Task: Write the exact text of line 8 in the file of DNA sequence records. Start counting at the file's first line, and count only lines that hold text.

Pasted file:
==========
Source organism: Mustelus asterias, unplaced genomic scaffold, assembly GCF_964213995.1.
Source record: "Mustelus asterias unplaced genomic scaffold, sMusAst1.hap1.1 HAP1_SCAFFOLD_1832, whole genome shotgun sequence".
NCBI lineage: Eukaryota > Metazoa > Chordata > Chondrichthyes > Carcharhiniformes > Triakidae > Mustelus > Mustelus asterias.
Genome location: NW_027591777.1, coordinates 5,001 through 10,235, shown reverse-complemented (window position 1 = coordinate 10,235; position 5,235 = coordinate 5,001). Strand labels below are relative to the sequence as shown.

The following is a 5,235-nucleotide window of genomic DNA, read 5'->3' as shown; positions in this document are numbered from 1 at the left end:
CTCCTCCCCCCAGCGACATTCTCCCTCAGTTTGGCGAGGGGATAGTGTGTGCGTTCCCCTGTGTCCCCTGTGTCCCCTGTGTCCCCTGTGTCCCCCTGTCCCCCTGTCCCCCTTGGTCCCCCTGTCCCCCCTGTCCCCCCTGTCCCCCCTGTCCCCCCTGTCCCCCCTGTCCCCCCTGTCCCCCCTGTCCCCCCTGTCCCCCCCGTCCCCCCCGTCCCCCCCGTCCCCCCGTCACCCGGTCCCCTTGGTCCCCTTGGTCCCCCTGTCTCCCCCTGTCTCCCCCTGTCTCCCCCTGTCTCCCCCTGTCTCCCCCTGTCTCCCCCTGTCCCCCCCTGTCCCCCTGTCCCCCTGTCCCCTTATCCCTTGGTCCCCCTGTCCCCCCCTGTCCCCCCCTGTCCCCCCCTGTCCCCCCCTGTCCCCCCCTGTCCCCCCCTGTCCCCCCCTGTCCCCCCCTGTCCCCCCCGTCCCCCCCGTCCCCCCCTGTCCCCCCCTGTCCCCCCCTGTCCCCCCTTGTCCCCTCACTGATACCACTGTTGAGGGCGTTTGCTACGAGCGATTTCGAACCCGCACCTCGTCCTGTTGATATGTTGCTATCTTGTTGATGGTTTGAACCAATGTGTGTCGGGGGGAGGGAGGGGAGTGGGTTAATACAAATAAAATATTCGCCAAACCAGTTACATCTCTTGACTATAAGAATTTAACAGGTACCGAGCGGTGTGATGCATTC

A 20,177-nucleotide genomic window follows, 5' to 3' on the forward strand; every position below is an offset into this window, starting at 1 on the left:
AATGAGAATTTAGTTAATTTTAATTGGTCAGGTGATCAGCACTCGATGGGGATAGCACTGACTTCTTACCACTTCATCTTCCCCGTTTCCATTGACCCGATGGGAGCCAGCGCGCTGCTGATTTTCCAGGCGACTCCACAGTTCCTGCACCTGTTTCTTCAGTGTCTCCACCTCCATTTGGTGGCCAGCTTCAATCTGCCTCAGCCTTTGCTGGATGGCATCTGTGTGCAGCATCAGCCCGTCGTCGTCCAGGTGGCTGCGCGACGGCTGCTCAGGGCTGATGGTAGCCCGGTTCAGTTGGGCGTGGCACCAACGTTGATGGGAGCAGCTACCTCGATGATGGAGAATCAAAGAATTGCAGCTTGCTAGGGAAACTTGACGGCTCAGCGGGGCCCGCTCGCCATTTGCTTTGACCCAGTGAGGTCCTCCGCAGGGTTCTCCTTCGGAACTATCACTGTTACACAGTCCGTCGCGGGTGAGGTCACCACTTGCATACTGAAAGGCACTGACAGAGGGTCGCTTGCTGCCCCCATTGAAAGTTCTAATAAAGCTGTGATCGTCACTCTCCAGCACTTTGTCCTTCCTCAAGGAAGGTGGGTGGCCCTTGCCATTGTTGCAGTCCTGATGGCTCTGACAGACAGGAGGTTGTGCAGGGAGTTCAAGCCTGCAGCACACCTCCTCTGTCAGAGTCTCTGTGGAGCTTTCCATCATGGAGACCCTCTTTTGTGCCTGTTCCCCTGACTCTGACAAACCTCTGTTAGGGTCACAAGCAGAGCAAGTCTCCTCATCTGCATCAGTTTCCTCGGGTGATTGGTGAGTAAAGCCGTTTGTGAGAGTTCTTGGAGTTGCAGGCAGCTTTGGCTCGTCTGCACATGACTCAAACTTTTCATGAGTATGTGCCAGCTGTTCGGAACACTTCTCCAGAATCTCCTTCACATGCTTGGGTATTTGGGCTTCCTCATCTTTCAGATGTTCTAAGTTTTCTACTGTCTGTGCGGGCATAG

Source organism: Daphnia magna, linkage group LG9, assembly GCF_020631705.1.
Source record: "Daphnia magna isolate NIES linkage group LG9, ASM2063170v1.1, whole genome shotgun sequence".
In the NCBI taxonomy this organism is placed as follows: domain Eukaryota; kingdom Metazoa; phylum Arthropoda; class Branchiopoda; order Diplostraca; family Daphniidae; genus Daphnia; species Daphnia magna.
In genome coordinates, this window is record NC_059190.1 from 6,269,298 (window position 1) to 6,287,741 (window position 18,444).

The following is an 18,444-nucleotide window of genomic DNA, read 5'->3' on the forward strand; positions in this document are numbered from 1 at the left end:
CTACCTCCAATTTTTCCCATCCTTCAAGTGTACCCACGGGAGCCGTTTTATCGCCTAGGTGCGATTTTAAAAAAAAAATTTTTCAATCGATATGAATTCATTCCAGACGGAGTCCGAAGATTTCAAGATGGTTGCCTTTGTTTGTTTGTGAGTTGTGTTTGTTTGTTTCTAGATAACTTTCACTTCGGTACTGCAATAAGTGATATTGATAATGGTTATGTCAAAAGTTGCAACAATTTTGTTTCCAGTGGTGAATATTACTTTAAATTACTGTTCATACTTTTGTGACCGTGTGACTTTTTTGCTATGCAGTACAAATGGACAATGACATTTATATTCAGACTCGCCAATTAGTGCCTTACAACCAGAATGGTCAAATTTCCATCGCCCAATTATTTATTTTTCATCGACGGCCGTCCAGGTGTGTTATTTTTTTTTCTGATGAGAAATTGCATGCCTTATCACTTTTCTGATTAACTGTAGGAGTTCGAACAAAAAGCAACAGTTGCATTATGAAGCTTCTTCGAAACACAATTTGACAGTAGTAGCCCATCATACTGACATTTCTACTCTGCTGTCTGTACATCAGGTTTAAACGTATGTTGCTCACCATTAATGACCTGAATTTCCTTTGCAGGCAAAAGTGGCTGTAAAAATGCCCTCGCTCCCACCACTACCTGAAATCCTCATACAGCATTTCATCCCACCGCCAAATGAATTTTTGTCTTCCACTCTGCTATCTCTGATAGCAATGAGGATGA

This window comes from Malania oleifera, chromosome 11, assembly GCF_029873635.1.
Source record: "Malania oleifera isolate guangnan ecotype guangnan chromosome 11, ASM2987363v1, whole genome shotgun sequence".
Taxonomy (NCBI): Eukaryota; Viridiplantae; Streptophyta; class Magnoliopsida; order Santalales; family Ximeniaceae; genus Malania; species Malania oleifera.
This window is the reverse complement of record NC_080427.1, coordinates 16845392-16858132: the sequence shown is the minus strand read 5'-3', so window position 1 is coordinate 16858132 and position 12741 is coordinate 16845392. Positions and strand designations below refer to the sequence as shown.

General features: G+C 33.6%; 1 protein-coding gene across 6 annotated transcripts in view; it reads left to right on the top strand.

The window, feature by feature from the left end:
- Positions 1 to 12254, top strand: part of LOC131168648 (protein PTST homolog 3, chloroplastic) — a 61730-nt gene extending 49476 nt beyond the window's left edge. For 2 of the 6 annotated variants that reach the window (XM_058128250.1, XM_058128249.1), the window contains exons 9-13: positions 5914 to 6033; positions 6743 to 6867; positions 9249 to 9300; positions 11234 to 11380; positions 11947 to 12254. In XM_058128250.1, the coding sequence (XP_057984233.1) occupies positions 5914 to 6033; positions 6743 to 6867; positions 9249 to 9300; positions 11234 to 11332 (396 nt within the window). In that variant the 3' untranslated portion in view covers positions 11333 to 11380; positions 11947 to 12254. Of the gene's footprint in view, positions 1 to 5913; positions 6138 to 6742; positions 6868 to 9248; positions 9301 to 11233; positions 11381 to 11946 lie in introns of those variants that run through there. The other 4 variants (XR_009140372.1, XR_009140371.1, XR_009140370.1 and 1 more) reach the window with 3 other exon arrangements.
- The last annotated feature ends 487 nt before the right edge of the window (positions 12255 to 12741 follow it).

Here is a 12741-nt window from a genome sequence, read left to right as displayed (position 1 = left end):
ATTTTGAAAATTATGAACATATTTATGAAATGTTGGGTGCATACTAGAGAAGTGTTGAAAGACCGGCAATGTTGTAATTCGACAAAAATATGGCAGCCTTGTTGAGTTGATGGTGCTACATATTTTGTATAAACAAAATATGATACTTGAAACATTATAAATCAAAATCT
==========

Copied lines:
AATGAGAATTTAGTTAATTTTAATTGGTCAGGTGATCAGCACTCGATGGGGATAGCACTGACTTCTTACCACTTCATCTTCCCCGTTTCCATTGACCCGATGGGAGCCAGCGCGCTGCTGATTTTCCAGGCGACTCCACAGTTCCTGCACCTGTTTCTTCAGTGTCTCCACCTCCATTTGGTGGCCAGCTTCAATCTGCCTCAGCCTTTGCTGGATGGCATCTGTGTGCAGCATCAGCCCGTCGTCGTCCAGGTGGCTGCGCGACGGCTGCTCAGGGCTGATGGTAGCCCGGTTCAGTTGGGCGTGGCACCAACGTTGATGGGAGCAGCTACCTCGATGATGGAGAATCAAAGAATTGCAGCTTGCTAGGGAAACTTGACGGCTCAGCGGGGCCCGCTCGCCATTTGCTTTGACCCAGTGAGGTCCTCCGCAGGGTTCTCCTTCGGAACTATCACTGTTACACAGTCCGTCGCGGGTGAGGTCACCACTTGCATACTGAAAGGCACTGACAGAGGGTCGCTTGCTGCCCCCATTGAAAGTTCTAATAAAGCTGTGATCGTCACTCTCCAGCACTTTGTCCTTCCTCAAGGAAGGTGGGTGGCCCTTGCCATTGTTGCAGTCCTGATGGCTCTGACAGACAGGAGGTTGTGCAGGGAGTTCAAGCCTGCAGCACACCTCCTCTGTCAGAGTCTCTGTGGAGCTTTCCATCATGGAGACCCTCTTTTGTGCCTGTTCCCCTGACTCTGACAAACCTCTGTTAGGGTCACAAGCAGAGCAAGTCTCCTCATCTGCATCAGTTTCCTCGGGTGATTGGTGAGTAAAGCCGTTTGTGAGAGTTCTTGGAGTTGCAGGCAGCTTTGGCTCGTCTGCACATGACTCAAACTTTTCATGAGTATGTGCCAGCTGTTCGGAACACTTCTCCAGAATCTCCTTCACATGCTTGGGTATTTGGGCTTCCTCATCTTTCAGATGTTCTAAGTTTTCTACTGTCTGTGCGGGCATAG